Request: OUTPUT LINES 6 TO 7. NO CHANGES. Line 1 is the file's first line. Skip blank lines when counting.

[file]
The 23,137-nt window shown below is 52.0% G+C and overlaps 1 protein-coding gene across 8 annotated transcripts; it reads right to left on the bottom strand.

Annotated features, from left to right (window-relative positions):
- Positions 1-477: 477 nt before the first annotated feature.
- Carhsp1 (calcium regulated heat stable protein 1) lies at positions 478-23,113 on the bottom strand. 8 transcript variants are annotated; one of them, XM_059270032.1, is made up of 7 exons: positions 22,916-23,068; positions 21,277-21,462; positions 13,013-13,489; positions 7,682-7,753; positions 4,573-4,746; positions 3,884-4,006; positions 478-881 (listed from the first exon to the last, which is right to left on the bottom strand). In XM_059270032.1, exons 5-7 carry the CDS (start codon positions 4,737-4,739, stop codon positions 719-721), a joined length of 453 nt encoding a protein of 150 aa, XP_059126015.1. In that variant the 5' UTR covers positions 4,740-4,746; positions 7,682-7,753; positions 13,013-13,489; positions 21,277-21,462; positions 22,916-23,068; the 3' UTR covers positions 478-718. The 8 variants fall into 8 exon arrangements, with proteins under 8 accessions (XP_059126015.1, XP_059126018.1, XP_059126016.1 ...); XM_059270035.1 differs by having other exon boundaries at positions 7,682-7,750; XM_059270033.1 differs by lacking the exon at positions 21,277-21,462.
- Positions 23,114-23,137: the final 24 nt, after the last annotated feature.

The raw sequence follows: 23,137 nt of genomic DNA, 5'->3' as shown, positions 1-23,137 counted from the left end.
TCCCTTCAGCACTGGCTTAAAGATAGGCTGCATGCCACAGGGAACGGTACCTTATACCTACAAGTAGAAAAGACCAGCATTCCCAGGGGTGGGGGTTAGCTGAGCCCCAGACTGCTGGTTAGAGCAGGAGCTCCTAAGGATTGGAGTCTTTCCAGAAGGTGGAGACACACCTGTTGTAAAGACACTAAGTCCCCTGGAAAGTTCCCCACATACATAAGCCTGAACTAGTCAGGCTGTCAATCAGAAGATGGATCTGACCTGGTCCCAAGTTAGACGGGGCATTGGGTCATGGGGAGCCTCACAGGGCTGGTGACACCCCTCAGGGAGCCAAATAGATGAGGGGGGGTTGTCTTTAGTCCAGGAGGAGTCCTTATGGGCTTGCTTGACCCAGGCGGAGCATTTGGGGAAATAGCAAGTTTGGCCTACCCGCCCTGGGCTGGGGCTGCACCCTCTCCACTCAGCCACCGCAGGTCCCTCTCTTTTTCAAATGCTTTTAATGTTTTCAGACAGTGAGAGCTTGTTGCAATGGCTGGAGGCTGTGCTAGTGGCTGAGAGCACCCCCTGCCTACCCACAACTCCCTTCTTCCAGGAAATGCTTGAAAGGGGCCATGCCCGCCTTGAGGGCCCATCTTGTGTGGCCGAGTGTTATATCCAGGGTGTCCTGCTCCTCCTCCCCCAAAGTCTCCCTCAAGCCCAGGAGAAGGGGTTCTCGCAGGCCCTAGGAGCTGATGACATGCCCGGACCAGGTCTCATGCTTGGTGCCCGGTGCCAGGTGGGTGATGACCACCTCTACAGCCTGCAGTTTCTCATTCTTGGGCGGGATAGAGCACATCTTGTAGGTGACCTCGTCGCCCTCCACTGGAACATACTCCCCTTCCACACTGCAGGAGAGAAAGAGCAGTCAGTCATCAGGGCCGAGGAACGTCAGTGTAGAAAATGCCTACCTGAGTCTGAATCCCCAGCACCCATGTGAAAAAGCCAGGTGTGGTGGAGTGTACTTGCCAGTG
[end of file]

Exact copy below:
The raw sequence follows: 23,137 nt of genomic DNA, 5'->3' as shown, positions 1-23,137 counted from the left end.
TCCCTTCAGCACTGGCTTAAAGATAGGCTGCATGCCACAGGGAACGGTACCTTATACCTACAAGTAGAAAAGACCAGCATTCCCAGGGGTGGGGGTTAGCTGAGCCCCAGACTGCTGGTTAGAGCAGGAGCTCCTAAGGATTGGAGTCTTTCCAGAAGGTGGAGACACACCTGTTGTAAAGACACTAAGTCCCCTGGAAAGTTCCCCACATACATAAGCCTGAACTAGTCAGGCTGTCAATCAGAAGATGGATCTGACCTGGTCCCAAGTTAGACGGGGCATTGGGTCATGGGGAGCCTCACAGGGCTGGTGACACCCCTCAGGGAGCCAAATAGATGAGGGGGGGTTGTCTTTAGTCCAGGAGGAGTCCTTATGGGCTTGCTTGACCCAGGCGGAGCATTTGGGGAAATAGCAAGTTTGGCCTACCCGCCCTGGGCTGGGGCTGCACCCTCTCCACTCAGCCACCGCAGGTCCCTCTCTTTTTCAAATGCTTTTAATGTTTTCAGACAGTGAGAGCTTGTTGCAATGGCTGGAGGCTGTGCTAGTGGCTGAGAGCACCCCCTGCCTACCCACAACTCCCTTCTTCCAGGAAATGCTTGAAAGGGGCCATGCCCGCCTTGAGGGCCCATCTTGTGTGGCCGAGTGTTATATCCAGGGTGTCCTGCTCCTCCTCCCCCAAAGTCTCCCTCAAGCCCAGGAGAAGGGGTTCTCGCAGGCCCTAGGAGCTGATGACATGCCCGGACCAGGTCTCATGCTTGGTGCCCGGTGCCAGGTGGGTGATGACCACCTCTACAGCCTGCAGTTTCTCATTCTTGGGCGGGATAGAGCACATCTTGTAGGTGACCTCGTCGCCCTCCACTGGAACATACTCCCCTTCCACACTGCAGGAGAGAAAGAGCAGTCAGTCATCAGGGCCGAGGAACGTCAGTGTAGAAAATGCCTACCTGAGTCTGAATCCCCAGCACCCATGTGAAAAAGCCAGGTGTGGTGGAGTGTACTTGCCAGTG